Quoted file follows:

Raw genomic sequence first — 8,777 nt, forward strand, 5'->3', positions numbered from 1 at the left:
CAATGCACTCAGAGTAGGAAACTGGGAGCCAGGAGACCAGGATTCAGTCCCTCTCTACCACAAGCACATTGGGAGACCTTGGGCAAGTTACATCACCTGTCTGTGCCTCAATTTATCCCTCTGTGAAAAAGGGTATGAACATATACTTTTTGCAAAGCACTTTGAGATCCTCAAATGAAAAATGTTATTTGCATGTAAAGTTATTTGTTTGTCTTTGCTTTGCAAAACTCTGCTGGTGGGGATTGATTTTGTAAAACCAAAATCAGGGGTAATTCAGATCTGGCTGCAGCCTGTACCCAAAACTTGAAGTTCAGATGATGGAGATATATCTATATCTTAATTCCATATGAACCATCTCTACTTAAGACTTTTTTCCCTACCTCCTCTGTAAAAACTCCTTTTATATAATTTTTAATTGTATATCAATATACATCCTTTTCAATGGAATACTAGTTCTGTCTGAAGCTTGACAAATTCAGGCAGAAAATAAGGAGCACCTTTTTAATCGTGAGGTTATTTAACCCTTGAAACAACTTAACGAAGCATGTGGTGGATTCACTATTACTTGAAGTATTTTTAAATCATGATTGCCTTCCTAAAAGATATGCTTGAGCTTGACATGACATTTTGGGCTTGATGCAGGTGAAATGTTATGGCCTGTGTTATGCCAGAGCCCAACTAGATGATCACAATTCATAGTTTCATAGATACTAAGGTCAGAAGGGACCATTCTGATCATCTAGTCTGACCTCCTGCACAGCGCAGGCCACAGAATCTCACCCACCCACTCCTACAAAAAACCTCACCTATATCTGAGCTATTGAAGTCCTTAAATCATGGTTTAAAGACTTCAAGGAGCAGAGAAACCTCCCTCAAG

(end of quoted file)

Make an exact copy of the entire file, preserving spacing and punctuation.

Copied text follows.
Raw genomic sequence first — 8,777 nt, forward strand, 5'->3', positions numbered from 1 at the left:
CAATGCACTCAGAGTAGGAAACTGGGAGCCAGGAGACCAGGATTCAGTCCCTCTCTACCACAAGCACATTGGGAGACCTTGGGCAAGTTACATCACCTGTCTGTGCCTCAATTTATCCCTCTGTGAAAAAGGGTATGAACATATACTTTTTGCAAAGCACTTTGAGATCCTCAAATGAAAAATGTTATTTGCATGTAAAGTTATTTGTTTGTCTTTGCTTTGCAAAACTCTGCTGGTGGGGATTGATTTTGTAAAACCAAAATCAGGGGTAATTCAGATCTGGCTGCAGCCTGTACCCAAAACTTGAAGTTCAGATGATGGAGATATATCTATATCTTAATTCCATATGAACCATCTCTACTTAAGACTTTTTTCCCTACCTCCTCTGTAAAAACTCCTTTTATATAATTTTTAATTGTATATCAATATACATCCTTTTCAATGGAATACTAGTTCTGTCTGAAGCTTGACAAATTCAGGCAGAAAATAAGGAGCACCTTTTTAATCGTGAGGTTATTTAACCCTTGAAACAACTTAACGAAGCATGTGGTGGATTCACTATTACTTGAAGTATTTTTAAATCATGATTGCCTTCCTAAAAGATATGCTTGAGCTTGACATGACATTTTGGGCTTGATGCAGGTGAAATGTTATGGCCTGTGTTATGCCAGAGCCCAACTAGATGATCACAATTCATAGTTTCATAGATACTAAGGTCAGAAGGGACCATTCTGATCATCTAGTCTGACCTCCTGCACAGCGCAGGCCACAGAATCTCACCCACCCACTCCTACAAAAAACCTCACCTATATCTGAGCTATTGAAGTCCTTAAATCATGGTTTAAAGACTTCAAGGAGCAGAGAAACCTCCCTCAAG